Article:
Henry Ford: Squeezing for maximum gains

Coke’s 3 biggest mistakes

During World War 1, Pepsi was in deep trouble. Sugar rationing meant Pepsi didn’t have enough sugar to make their syrup. Pepsi was already selling in 24 states in America and doing brisk business. But lack of sugar meant deep losses. After the war, sugar prices went up even higher – from 3 cents to 28 cents. And unfortunately, when sugar prices were at the top, Pepsi placed a huge order for it – more than they required for their soft drink. The bet on sugar that went wrong bled them to death. And by 1923, Pepsi had to file for bankruptcy.

But before filing for bankruptcy, Caleb Bradham – the pharmacist who started Pepsi – asked if Coca Cola wanted to take Pepsi over. His offer was rejected. And Pepsi’s assets were finally sold to Craven Holding Corporation for $30,000, before Roy Megargel – a wall street broker – took it over from them for $35,000 (equivalent to about half a million dollars in 2022.)

Megargel never managed to turn Pepsi around. And when the Great Depression occured in 1929, his struggles deepened. Coca Cola was again asked if they would like to buy Pepsi. And again the offer was rejected. Pepsi went through its second bankruptcy.

During this time, Charles Guth, the president of Loft – a candy manufacturing company who ran a network of 115 stores – asked Coca Cola to give them a bulk discount to sell their soft drink. Loft was buying 31,000 gallons of syrup from Coca Cola every year and so, Guth thought that he should receive a bulk discount that wholesalers receive. Not getting any response from them, Guth went and bought Pepsi assets using his own private funds from the bankruptcy proceedings for $10,500.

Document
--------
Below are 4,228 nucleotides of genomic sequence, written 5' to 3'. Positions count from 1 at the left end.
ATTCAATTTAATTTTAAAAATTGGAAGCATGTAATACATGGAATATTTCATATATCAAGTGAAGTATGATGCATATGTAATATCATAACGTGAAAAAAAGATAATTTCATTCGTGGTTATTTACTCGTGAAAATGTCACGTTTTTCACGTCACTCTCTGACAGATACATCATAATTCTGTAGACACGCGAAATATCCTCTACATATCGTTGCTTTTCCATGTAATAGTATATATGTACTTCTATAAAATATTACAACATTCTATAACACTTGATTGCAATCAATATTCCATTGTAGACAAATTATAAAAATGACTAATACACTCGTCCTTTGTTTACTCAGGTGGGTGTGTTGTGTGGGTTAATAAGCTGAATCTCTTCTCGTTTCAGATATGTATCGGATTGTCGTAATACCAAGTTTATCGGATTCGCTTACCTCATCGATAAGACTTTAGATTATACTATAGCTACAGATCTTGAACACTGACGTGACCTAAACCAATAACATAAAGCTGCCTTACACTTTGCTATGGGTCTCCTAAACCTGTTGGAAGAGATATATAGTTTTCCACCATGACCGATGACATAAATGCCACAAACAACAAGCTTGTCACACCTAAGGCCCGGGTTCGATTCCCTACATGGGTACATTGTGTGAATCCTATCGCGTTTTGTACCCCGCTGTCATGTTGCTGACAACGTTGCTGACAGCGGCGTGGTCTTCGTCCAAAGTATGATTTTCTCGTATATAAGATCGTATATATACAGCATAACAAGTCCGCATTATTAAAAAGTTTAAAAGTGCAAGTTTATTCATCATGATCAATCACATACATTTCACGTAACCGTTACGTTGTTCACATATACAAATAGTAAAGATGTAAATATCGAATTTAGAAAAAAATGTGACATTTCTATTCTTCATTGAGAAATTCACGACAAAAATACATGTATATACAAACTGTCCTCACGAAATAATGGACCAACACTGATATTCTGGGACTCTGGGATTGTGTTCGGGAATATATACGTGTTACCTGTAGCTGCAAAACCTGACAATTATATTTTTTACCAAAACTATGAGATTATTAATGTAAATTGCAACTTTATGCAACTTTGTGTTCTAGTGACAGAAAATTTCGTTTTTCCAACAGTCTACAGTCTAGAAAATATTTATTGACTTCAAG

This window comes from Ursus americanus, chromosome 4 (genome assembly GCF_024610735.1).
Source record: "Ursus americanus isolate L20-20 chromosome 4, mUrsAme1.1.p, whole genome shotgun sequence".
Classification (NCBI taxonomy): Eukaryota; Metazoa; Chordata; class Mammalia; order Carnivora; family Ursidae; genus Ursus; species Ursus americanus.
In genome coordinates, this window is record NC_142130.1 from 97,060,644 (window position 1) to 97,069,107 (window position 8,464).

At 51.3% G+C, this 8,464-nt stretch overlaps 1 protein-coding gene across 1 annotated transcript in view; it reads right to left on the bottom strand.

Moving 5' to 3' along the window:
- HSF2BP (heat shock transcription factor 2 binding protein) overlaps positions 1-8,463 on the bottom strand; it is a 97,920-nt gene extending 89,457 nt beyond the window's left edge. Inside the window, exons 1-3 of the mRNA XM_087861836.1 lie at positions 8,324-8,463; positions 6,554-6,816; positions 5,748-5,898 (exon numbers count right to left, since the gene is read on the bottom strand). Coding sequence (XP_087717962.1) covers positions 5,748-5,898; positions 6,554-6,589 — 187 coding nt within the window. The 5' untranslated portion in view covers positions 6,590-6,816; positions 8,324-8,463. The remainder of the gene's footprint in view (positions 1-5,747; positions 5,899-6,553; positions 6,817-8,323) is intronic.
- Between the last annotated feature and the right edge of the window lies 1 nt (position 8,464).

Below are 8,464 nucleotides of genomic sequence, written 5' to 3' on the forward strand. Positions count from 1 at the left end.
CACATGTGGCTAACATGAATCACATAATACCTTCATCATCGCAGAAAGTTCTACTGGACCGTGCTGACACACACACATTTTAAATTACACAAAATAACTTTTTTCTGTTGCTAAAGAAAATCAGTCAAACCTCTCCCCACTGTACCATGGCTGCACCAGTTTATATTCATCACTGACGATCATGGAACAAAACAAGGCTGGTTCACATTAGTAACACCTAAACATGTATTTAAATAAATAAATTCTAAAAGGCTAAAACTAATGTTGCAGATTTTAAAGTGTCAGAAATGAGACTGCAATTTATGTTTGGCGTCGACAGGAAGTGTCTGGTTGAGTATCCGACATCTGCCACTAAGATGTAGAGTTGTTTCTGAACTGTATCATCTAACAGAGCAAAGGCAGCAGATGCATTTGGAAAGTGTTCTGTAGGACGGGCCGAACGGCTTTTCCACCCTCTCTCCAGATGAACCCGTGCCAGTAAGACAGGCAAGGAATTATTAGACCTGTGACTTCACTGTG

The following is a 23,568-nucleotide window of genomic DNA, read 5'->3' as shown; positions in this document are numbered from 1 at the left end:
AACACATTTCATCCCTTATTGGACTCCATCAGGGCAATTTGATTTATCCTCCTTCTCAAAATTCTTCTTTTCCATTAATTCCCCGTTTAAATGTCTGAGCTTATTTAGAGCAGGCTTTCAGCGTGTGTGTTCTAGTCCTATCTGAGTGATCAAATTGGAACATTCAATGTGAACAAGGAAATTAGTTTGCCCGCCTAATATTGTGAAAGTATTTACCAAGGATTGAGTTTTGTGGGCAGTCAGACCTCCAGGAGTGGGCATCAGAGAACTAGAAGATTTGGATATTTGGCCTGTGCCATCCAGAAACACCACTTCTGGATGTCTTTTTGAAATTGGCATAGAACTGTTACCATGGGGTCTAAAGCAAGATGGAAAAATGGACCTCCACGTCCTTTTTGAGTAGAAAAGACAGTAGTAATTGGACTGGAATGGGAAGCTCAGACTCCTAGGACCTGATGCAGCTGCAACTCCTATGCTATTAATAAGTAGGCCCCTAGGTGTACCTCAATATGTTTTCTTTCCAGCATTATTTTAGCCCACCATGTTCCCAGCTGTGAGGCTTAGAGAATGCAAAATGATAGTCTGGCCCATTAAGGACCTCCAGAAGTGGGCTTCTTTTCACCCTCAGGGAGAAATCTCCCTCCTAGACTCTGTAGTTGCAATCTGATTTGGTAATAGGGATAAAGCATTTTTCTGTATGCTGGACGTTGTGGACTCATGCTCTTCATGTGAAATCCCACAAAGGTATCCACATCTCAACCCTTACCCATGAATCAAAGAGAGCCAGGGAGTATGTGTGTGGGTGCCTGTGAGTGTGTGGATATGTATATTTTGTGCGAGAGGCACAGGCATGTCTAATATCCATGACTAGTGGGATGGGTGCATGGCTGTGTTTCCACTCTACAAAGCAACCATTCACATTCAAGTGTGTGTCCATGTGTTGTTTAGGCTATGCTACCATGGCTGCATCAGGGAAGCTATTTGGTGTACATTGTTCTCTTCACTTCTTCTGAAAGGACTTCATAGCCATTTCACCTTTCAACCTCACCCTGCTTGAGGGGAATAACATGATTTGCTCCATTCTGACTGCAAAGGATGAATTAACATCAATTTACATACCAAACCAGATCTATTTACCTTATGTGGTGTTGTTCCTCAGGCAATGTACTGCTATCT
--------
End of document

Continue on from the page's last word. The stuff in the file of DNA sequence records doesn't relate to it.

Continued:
When Loft replaced Coca Cola with Pepsi in their stores, Coca Cola came after them with inquiries as well as legal threats. And Guth asked them to buy Pepsi from him for $50,000. This was the third and the last time Coca Cola rejected the acquisition offer!

The Phoenix of Pepsi

Charles Guth started growing Pepsi again! He changed the taste a bit till it was sweeter. He got friendly loans from Loft. And he started investing in advertising.

Sales were growing year after year. But in 1935, Loft’s shareholders sued Guth. The shareholders claimed that Guth had failed to perform his fiduciary duties when he didn’t allow Loft to buy Pepsi. Guth used Loft resources to grow Pepsi without Loft getting any benefits.

In 1939, Guth did lose the case and Pepsi was finally merged with Loft – and the new company was rebranded as the Pepsi-Cola company. Walter Mack replaced Charles Guth as the President.

Guth hardly saw personal returns from Pepsi’s growth. But it was his foundational work that grew Pepsi and made Coca Cola rue their 3 rejections!

Pepsi – worth a dime, costs a nickel!